Tag Archives: Promotions

Promotion List

A more detailed look at the MOD’s Defender’s Day promotees . . . .

General-Colonel Aleksandr Fomin is in charge of the MOD’s Main Directorate for International Military Cooperation (GU MVS) and the Directorate for Monitoring Treaty Fulfillment (National Nuclear Risk Reduction Center). He was director of FSVTS before coming to the MOD.

General-Lieutenant Lastochkin is Chief of Electronic Warfare for the RF Armed Forces. General-Lieutenant Trishunkin is Deputy CINC of the VKS for Material-Technical Support (MTO). General-Lieutenant Khristoforov is or was a duty general in the RF NTsUO.

Vitaliy Razgonov is chief of the MOD's school for training troop recon officers

Vitaliy Razgonov, chief of the troop recon officer commissioning school

Among the general-majors:

  • Oleg Vladimirovskiy is a deputy chief of the NTsUO.
  • Igor Griban is a deputy commander of VTA.
  • Aleksey Ivanovskiy commands the 93rd Air Defense Division (Vladivostok).
  • Boris Stepa commands the 53rd Air Defense Division (Yelizovo).
  • Andrey Vinogradov is Chief of Engineering Troops, Eastern MD.
  • Vladimir Koposov is Deputy Commander of the Pacific Fleet for MTO.
  • Aleksey Kiyashko is chief of staff of MTO for the Northern Fleet.
  • Dmitriy Yevmenenko is Chief, Tyumen Higher Military-Engineering Command School.
  • Vitaliy Razgonov is Chief, Novosibirsk Higher Military Command School.
  • Boris Novikov is a deputy chief of the Military Academy of Troop Air Defense.
  • Sergey Yegorov is a deputy chief of the Mikhaylovskiy Military Artillery Academy.

The sole flag officer promotee — Rear-Admiral Ivan Dubik — is known as the naval hero of Russia’s five-day war with Georgia in August 2008. He was a captain third rank (LCDR) in command of the BSF’s Mirazh (Nanuchka III-class) missile corvette. It apparently sank a Georgian patrol boat with an SS-N-9 / Siren ASCM. His current posting is unclear.

In all, eight promotees could not be identified in a particular billet at present.

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Scanning the Promotion List

RF President Vladimir Putin signed out his latest military promotion list on this eve of Defender of the Fatherland Day.

For the MOD, one general-colonel, four general-lieutenants, and 17 general-majors. Only a single rear-admiral (ouch).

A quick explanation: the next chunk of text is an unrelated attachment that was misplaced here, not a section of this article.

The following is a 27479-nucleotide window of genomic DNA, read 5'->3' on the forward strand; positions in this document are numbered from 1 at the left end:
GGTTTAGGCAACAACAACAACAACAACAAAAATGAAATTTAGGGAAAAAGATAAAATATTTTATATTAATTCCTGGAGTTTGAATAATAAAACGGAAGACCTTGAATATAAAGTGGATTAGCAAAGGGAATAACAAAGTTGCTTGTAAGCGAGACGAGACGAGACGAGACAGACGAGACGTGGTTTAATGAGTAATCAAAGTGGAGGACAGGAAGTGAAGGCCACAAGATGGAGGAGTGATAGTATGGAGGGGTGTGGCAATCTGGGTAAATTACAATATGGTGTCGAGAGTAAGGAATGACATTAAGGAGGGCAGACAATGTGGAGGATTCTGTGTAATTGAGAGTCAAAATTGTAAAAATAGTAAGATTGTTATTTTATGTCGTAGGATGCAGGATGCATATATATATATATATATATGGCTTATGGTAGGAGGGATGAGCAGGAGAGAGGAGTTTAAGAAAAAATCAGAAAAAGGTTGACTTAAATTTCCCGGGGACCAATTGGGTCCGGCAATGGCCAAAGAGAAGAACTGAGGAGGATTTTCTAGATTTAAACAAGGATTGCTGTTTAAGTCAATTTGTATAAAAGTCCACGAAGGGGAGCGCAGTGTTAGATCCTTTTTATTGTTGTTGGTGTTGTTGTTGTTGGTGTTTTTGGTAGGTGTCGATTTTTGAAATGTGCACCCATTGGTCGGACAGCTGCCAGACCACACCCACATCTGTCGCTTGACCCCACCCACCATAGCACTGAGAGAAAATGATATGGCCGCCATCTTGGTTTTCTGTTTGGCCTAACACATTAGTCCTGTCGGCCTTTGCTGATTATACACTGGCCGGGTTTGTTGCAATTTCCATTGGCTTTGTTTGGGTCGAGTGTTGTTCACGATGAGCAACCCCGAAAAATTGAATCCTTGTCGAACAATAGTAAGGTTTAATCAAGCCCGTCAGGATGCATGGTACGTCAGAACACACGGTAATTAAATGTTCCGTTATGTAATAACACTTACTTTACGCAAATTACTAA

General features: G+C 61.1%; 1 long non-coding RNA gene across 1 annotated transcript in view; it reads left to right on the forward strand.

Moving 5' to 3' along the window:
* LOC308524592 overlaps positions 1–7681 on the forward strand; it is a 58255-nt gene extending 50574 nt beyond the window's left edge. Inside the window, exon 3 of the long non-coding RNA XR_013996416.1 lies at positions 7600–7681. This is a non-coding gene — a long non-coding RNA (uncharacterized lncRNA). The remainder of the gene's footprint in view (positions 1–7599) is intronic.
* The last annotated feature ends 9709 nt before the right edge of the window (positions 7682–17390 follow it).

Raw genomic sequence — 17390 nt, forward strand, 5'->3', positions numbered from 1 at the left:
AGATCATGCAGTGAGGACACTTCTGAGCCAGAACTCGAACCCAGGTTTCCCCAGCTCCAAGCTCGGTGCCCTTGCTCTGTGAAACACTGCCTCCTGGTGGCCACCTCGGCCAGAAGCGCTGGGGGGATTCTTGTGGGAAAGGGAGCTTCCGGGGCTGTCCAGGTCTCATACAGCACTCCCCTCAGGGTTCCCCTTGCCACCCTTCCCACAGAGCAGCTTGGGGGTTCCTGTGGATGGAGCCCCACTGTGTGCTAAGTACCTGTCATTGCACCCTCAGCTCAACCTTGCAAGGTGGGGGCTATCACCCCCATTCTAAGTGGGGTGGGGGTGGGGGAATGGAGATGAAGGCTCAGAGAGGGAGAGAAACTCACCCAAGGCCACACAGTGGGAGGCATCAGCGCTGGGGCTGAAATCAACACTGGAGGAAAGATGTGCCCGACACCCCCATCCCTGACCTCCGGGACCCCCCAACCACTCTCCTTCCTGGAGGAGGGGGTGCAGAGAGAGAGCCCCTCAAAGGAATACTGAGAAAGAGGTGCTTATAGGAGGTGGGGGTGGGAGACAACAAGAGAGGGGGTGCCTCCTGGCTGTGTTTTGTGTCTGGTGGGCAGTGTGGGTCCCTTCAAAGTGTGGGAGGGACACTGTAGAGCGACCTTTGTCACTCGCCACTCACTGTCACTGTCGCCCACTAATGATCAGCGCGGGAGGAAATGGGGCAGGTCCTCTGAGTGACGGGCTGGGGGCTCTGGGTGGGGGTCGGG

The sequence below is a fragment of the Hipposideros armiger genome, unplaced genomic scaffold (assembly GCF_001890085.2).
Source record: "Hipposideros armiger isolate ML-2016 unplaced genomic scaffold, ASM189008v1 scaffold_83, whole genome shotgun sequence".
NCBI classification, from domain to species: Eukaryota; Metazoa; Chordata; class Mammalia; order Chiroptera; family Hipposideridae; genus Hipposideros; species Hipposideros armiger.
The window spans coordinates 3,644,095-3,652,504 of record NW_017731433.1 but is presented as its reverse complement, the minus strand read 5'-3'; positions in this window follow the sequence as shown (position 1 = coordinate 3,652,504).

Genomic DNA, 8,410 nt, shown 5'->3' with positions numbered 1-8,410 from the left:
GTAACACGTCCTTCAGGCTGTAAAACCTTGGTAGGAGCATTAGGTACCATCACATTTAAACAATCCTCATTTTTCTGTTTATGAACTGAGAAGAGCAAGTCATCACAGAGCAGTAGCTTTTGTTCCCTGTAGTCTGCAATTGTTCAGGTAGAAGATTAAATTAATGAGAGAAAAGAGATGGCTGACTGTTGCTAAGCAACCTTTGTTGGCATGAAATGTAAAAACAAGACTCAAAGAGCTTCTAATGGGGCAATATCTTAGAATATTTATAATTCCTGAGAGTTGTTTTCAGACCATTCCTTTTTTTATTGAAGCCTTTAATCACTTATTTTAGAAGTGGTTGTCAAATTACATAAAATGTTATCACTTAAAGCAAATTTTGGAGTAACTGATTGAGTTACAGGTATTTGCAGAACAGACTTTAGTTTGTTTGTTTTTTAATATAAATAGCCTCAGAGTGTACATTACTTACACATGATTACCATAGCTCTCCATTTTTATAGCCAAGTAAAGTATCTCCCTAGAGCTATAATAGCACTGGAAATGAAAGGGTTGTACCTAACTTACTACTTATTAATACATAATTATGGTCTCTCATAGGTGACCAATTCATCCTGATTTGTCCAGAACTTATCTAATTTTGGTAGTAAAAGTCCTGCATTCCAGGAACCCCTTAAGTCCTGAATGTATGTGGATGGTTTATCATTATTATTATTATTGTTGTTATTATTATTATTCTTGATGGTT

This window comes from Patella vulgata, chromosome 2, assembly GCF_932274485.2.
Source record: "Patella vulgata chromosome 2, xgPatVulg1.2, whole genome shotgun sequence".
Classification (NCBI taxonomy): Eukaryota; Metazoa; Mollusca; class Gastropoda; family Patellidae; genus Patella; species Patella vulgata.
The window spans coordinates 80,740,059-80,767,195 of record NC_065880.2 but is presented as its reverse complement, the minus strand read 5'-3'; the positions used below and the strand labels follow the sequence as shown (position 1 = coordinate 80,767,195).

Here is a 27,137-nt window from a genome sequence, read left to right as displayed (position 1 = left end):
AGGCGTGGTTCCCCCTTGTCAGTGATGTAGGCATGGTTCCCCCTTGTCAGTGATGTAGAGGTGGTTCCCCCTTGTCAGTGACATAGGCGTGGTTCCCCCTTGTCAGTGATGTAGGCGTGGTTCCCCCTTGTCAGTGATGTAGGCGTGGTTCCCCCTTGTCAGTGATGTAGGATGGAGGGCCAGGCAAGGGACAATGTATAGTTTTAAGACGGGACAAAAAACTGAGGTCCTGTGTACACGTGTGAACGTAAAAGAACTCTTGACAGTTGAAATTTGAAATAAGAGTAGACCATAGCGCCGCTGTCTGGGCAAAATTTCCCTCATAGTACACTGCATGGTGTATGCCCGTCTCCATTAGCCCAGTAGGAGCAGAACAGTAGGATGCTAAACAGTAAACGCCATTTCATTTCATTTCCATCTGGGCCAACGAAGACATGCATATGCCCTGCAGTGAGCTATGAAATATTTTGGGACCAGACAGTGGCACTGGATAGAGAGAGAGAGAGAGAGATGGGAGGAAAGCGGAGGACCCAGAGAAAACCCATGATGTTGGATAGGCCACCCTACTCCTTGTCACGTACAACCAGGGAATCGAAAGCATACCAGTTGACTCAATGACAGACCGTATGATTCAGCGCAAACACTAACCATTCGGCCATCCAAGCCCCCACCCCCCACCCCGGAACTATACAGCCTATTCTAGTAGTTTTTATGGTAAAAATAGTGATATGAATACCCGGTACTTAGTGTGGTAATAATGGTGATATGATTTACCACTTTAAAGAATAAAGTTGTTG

A quick scan follows.

Deputy Defense Minister Aleksandr Fomin — really a civilian and responsible for military-technical cooperation and arms sales — put on his third star.

Aleksandr Fomin

Aleksandr Fomin

The four new general-lieutenants:  Yuriy Korsachev worked in the General Staff’s Central Command Post as an O-6 just before he got his first star . . . Yuriy Lastochkin is Chief of EW . . . Vladimir Trishunkin is Deputy CINC of Aerospace Forces for Material-Technical Support (MTO, i.e. supply) . . . Igor Khristoforov worked in the GS CCP with Korsachev.

Some of the one-stars:

  • Igor Griban is from VTA;
  • Dmitriy Yevmenenko is chief of the higher military-engineering school in Tyumen;
  • Aleksey Kiyashko served in the Baltic Fleet’s material-support directorate in 2013;
  • Vladimir Koposov was Deputy Commander of the Pacific Fleet for MTO in 2014;
  • Sergey Pobirokhin once commanded the 385th Artillery Brigade based at Totskoye;
  • Vitaliy Razgonov is chief of the Novosibirsk higher military command school, known as the home of troop reconnaissance for the Russian Army;
  • Boris Stepa commands the 53rd Air Defense Division on Kamchatka;
  • Aleksandr Khanov is an armored vehicle service type;
  • Ivan Dubik might be Russia’s “naval hero” of the Five-Day War with Georgia in 2008.

Watch for a deeper look later on . . . .

P.S. The National Guard got 3 two-stars and 11 one-stars this go round.

Promotion List

Russian Federation President Vladimir Putin signed out his Constitution Day promotion list on December 12. You can view it here.

The 19 MOD promotees included two three-stars, a two-star, and 16 one-stars.

By comparison, Putin’s National Guard got two three-star, seven two-star, and 15 one-star appointments.

For the MOD, newly-minted General-Colonel Khalil Arslanov heads the General Staff’s Main Communications Directorate.

General-Colonel Arslanov wearing two stars

General-Colonel Arslanov wearing two stars

Also granted his third star, Admiral Nikolay Yevmenov commands the Northern Fleet. He was the sole naval officer promoted on this list.